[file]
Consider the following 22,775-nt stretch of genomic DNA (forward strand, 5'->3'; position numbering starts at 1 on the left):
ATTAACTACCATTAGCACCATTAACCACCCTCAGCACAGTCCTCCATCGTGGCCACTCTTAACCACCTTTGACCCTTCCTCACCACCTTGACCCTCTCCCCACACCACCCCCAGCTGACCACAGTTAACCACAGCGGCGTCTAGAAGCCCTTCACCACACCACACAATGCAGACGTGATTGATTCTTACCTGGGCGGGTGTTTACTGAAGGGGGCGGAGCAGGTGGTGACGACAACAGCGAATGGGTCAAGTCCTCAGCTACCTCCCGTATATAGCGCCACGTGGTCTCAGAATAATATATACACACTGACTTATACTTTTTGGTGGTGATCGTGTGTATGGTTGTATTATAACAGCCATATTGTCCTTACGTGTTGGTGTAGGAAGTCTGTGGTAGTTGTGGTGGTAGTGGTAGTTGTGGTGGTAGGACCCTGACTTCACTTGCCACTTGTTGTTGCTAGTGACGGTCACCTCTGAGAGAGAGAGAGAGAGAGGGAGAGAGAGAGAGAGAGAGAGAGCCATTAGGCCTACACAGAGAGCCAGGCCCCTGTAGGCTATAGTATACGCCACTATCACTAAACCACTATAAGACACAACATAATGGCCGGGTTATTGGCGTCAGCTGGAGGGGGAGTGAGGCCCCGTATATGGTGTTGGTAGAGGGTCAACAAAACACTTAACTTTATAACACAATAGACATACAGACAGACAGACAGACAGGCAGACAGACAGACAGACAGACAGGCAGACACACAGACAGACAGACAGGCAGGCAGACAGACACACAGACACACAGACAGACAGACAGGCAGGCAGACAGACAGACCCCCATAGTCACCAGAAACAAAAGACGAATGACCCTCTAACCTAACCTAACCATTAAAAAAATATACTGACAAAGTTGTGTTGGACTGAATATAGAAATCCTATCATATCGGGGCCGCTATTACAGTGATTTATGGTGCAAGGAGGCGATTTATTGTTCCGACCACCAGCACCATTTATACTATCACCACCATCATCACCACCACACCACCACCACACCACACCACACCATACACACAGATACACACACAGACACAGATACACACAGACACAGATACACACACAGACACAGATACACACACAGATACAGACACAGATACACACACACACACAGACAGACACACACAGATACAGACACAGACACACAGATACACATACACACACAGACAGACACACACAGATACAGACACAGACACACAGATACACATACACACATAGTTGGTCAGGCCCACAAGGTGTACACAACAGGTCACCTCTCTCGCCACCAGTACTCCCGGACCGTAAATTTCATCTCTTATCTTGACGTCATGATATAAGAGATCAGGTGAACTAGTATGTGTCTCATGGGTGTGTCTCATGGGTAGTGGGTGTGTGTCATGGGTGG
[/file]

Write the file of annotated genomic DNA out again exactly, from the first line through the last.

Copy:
Consider the following 22,775-nt stretch of genomic DNA (forward strand, 5'->3'; position numbering starts at 1 on the left):
ATTAACTACCATTAGCACCATTAACCACCCTCAGCACAGTCCTCCATCGTGGCCACTCTTAACCACCTTTGACCCTTCCTCACCACCTTGACCCTCTCCCCACACCACCCCCAGCTGACCACAGTTAACCACAGCGGCGTCTAGAAGCCCTTCACCACACCACACAATGCAGACGTGATTGATTCTTACCTGGGCGGGTGTTTACTGAAGGGGGCGGAGCAGGTGGTGACGACAACAGCGAATGGGTCAAGTCCTCAGCTACCTCCCGTATATAGCGCCACGTGGTCTCAGAATAATATATACACACTGACTTATACTTTTTGGTGGTGATCGTGTGTATGGTTGTATTATAACAGCCATATTGTCCTTACGTGTTGGTGTAGGAAGTCTGTGGTAGTTGTGGTGGTAGTGGTAGTTGTGGTGGTAGGACCCTGACTTCACTTGCCACTTGTTGTTGCTAGTGACGGTCACCTCTGAGAGAGAGAGAGAGAGAGGGAGAGAGAGAGAGAGAGAGAGAGCCATTAGGCCTACACAGAGAGCCAGGCCCCTGTAGGCTATAGTATACGCCACTATCACTAAACCACTATAAGACACAACATAATGGCCGGGTTATTGGCGTCAGCTGGAGGGGGAGTGAGGCCCCGTATATGGTGTTGGTAGAGGGTCAACAAAACACTTAACTTTATAACACAATAGACATACAGACAGACAGACAGACAGGCAGACAGACAGACAGACAGACAGGCAGACACACAGACAGACAGACAGGCAGGCAGACAGACACACAGACACACAGACAGACAGACAGGCAGGCAGACAGACAGACCCCCATAGTCACCAGAAACAAAAGACGAATGACCCTCTAACCTAACCTAACCATTAAAAAAATATACTGACAAAGTTGTGTTGGACTGAATATAGAAATCCTATCATATCGGGGCCGCTATTACAGTGATTTATGGTGCAAGGAGGCGATTTATTGTTCCGACCACCAGCACCATTTATACTATCACCACCATCATCACCACCACACCACCACCACACCACACCACACCATACACACAGATACACACACAGACACAGATACACACAGACACAGATACACACACAGACACAGATACACACACAGATACAGACACAGATACACACACACACACAGACAGACACACACAGATACAGACACAGACACACAGATACACATACACACACAGACAGACACACACAGATACAGACACAGACACACAGATACACATACACACATAGTTGGTCAGGCCCACAAGGTGTACACAACAGGTCACCTCTCTCGCCACCAGTACTCCCGGACCGTAAATTTCATCTCTTATCTTGACGTCATGATATAAGAGATCAGGTGAACTAGTATGTGTCTCATGGGTGTGTCTCATGGGTAGTGGGTGTGTGTCATGGGTGG